• Ensure the venue has an accessible stage or speaker platform (generally with ramps) for people who use wheelchairs, people with balance or unsteady on their feet or other mobility aids.

  • First Aid equipment must be kept updated, adequately signed, and staff and volunteers trained in first aid procedures. And ensure at least one event staff member has a First Aid Certificate.

PROTIP: Google has added wheelchair accessible routes to Google Maps on both desktop and mobile devices. This should make your research into routes to and from your venue a total breeze.

3. Floorplan and seating layouts

  • Be thoughtful about accessible event design. For instance, make sure seats aren’t crammed together so there’s enough room for everybody.

  • Pathways, doorways, and aisles should be free from obstructions to accommodate wheelchairs, mobility aid users, scooters, canes, and service animals.

  • Reserving seating at the front or middle of the venue for people who use wheelchairs, mobility aid users, or have an assistance animal. Also, event attendees with low vision can choose seats with clear sightlines and close to the stage or presenter.

  • Be aware, people who are deaf or hard of hearing may require access to functioning hearing loops. A hearing loop can assist the hearing impaired by boosting the sound of the performance through their hearing aid. The majority of newer venues in Australia and New Zealand have this already installed however temporary solutions can be hired should it be a requirement.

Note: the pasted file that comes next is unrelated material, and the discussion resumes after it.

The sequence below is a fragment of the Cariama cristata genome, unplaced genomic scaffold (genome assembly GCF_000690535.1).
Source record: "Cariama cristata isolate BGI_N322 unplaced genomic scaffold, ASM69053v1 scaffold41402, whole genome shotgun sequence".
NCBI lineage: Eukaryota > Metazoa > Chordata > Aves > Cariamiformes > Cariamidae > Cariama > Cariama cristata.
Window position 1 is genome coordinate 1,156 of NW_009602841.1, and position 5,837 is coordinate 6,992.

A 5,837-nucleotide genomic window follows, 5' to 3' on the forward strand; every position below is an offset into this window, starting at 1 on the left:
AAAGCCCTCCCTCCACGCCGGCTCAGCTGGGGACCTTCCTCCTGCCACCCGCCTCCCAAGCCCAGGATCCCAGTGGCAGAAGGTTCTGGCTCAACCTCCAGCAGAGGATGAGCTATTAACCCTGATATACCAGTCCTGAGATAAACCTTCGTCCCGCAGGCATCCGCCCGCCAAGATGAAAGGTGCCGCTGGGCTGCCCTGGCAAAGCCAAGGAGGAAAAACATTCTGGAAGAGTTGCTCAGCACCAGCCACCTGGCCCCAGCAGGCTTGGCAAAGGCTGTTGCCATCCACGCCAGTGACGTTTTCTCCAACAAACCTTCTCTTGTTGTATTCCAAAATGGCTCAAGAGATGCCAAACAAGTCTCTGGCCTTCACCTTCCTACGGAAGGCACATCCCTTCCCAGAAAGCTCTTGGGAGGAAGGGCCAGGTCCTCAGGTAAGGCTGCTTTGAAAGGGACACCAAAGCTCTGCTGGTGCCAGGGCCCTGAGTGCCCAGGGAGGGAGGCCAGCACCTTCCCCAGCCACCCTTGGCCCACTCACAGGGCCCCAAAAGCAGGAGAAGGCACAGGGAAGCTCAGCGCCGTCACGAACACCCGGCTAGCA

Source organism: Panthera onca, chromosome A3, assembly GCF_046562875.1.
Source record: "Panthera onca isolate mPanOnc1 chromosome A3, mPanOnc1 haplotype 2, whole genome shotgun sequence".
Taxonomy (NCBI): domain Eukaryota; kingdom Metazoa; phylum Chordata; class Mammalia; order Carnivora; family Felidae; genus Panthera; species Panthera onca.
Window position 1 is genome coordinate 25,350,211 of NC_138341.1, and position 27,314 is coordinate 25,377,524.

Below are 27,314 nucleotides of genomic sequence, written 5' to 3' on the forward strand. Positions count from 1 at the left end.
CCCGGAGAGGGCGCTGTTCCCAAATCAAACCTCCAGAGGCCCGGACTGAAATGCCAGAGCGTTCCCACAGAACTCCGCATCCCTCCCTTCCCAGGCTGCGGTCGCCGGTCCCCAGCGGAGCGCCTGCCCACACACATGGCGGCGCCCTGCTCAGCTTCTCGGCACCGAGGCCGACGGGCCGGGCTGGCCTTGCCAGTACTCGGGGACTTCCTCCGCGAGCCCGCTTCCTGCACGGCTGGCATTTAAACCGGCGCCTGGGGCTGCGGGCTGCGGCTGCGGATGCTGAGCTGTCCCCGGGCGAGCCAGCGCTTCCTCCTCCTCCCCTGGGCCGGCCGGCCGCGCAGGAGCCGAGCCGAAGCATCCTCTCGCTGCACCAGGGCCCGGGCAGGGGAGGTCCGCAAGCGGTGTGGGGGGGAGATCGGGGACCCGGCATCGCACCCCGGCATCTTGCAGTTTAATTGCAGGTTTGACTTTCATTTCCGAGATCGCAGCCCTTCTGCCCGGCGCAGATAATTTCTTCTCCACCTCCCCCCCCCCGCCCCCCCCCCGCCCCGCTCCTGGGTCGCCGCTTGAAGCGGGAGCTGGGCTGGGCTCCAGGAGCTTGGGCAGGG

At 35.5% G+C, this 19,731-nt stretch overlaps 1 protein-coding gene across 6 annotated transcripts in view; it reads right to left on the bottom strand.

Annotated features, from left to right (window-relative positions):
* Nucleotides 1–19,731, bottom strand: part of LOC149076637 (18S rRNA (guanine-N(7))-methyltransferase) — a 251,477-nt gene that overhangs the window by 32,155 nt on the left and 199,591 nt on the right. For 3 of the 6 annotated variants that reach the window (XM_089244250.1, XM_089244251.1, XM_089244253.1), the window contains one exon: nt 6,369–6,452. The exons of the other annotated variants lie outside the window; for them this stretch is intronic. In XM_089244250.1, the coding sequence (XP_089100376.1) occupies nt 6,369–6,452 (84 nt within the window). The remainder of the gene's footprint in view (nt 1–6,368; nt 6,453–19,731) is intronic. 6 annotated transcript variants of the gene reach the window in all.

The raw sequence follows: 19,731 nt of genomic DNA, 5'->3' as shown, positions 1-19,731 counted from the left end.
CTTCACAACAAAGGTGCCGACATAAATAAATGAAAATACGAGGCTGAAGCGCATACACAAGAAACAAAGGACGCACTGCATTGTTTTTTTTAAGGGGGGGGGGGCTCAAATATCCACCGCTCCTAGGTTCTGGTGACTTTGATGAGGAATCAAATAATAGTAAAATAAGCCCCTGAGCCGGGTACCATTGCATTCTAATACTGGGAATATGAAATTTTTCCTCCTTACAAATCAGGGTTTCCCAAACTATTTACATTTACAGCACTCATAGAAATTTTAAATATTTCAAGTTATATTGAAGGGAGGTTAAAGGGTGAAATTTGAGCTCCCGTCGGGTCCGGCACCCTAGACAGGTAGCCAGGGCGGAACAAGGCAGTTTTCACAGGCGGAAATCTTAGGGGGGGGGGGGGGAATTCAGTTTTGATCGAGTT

4. Event Communication

  • Event marketing and invitations should include contact information so people with disability can speak directly to someone to discuss any specific access needs or requirements.

  • Include inclusive and accessible imagery within marketing material and present each person in a genuine and empowered way. If your graphics don’t embrace different religions, cultures, abilities, and ethnicities, you might lose potential attendees who don’t see themselves as part of your ideal participant.

  • Your event RSVP or ticket order form is the perfect opportunity to capture the attendee's needs and requirements. IE. Dietary restrictions, requests for interpreting services or assistive listening devices, requests for accessible parking or seating and to capture preferred pronouns so you can display them on badges/ lanyards.

5. Catering

  • When it comes to catering, consider people’s religious, allergy and dietary restrictions ahead of time. Include options for vegan, nut-free, gluten-free, and dairy-free in your menu, and clearly indicate allergens.

  • Provide a “mocktail” menu and alcohol-free drink options at the conference happy hour. This will ensure those guests who are abstaining from drinking or are sober-curious are looked after with an interesting selection of beverages.

  • Some people with mobility impairments or vision impairments may find it difficult or impossible to carry or hold food, consider how food items are served.


Opportunities for inclusive participation and experiences

  • Communication at events such as presentations, speeches and announcements should be provided in accessible formats (such as Word or PDF formatted for accessibility). Send slides and other information out in advance, this allows time for users with visual impairment, dyslexia or other conditions to have time in advance to familiarise themselves with the content.

  • Event timetabling takes into account the time that people with a disability may require to move between sessions.